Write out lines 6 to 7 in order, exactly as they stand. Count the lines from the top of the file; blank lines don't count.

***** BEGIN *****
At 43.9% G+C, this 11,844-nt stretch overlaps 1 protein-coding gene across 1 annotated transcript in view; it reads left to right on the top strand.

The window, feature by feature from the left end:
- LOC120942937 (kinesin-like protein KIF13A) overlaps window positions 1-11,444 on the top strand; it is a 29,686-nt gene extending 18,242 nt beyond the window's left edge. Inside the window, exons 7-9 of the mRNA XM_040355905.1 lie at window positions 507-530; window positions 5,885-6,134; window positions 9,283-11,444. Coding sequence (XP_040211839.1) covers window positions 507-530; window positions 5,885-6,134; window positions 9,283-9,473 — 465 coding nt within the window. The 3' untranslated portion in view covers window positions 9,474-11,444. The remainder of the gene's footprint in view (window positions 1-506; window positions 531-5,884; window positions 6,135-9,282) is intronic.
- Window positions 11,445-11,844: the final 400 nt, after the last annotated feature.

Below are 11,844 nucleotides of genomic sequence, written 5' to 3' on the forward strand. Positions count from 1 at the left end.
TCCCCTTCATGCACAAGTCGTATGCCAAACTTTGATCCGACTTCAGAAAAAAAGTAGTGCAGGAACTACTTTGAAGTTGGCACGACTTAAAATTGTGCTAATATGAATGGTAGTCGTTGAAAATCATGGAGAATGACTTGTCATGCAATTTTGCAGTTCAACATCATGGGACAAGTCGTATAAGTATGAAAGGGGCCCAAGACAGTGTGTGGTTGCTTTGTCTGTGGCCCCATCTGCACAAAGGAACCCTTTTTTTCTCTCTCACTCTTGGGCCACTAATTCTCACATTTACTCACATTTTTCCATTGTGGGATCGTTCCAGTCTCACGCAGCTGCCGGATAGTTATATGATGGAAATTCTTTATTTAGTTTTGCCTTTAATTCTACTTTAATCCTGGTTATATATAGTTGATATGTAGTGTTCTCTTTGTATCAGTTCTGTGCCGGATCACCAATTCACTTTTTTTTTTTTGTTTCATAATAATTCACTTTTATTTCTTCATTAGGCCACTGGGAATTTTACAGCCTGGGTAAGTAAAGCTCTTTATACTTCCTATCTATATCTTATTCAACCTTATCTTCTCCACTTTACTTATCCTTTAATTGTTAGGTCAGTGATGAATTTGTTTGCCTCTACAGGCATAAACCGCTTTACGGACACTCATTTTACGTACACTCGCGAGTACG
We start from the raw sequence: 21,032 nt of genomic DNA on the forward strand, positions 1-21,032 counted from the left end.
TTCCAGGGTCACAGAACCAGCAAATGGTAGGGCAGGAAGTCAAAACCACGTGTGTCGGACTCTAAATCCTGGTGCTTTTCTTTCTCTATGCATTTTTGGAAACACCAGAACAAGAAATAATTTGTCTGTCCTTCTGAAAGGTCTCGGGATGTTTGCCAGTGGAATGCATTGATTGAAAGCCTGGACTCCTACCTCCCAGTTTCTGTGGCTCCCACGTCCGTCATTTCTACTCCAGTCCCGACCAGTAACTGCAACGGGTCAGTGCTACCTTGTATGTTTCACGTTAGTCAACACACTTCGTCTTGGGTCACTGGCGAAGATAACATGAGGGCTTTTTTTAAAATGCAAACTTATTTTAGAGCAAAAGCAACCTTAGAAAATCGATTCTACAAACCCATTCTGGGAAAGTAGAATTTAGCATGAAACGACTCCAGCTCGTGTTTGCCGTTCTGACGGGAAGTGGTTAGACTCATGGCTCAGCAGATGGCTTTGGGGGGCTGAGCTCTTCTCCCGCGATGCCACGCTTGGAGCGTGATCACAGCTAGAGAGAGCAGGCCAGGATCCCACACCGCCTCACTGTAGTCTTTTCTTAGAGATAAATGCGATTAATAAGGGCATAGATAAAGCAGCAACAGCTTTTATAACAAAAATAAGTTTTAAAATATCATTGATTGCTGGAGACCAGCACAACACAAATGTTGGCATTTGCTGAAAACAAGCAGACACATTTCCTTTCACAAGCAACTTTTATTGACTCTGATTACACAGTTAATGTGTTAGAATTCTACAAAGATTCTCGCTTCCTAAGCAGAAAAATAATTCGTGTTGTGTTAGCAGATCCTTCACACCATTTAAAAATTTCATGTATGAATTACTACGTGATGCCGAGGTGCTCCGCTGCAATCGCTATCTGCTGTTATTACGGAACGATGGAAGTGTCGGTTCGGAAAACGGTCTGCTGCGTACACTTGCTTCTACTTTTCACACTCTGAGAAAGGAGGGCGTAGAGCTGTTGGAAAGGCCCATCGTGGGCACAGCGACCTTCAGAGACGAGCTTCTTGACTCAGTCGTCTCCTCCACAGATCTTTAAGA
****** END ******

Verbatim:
TCCCCTTCATGCACAAGTCGTATGCCAAACTTTGATCCGACTTCAGAAAAAAAGTAGTGCAGGAACTACTTTGAAGTTGGCACGACTTAAAATTGTGCTAATATGAATGGTAGTCGTTGAAAATCATGGAGAATGACTTGTCATGCAATTTTGCAGTTCAACATCATGGGACAAGTCGTATAAGTATGAAAGGGGCCCAAGACAGTGTGTGGTTGCTTTGTCTGTGGCCCCATCTGCACAAAGGAACCCTTTTTTTCTCTCTCACTCTTGGGCCACTAATTCTCACATTTACTCACATTTTTCCATTGTGGGATCGTTCCAGTCTCACGCAGCTGCCGGATAGTTATATGATGGAAATTCTTTATTTAGTTTTGCCTTTAATTCTACTTTAATCCTGGTTATATATAGTTGATATGTAGTGTTCTCTTTGTATCAGTTCTGTGCCGGATCACCAATTCACTTTTTTTTTTTTGTTTCATAATAATTCACTTTTATTTCTTCATTAGGCCACTGGGAATTTTACAGCCTGGGTAAGTAAAGCTCTTTATACTTCCTATCTATATCTTATTCAACCTTATCTTCTCCACTTTACTTATCCTTTAATTGTTAGGTCAGTGATGAATTTGTTTGCCTCTACAGGCATAAACCGCTTTACGGACACTCATTTTACGTACACTCGCGAGTACG
We start from the raw sequence: 21,032 nt of genomic DNA on the forward strand, positions 1-21,032 counted from the left end.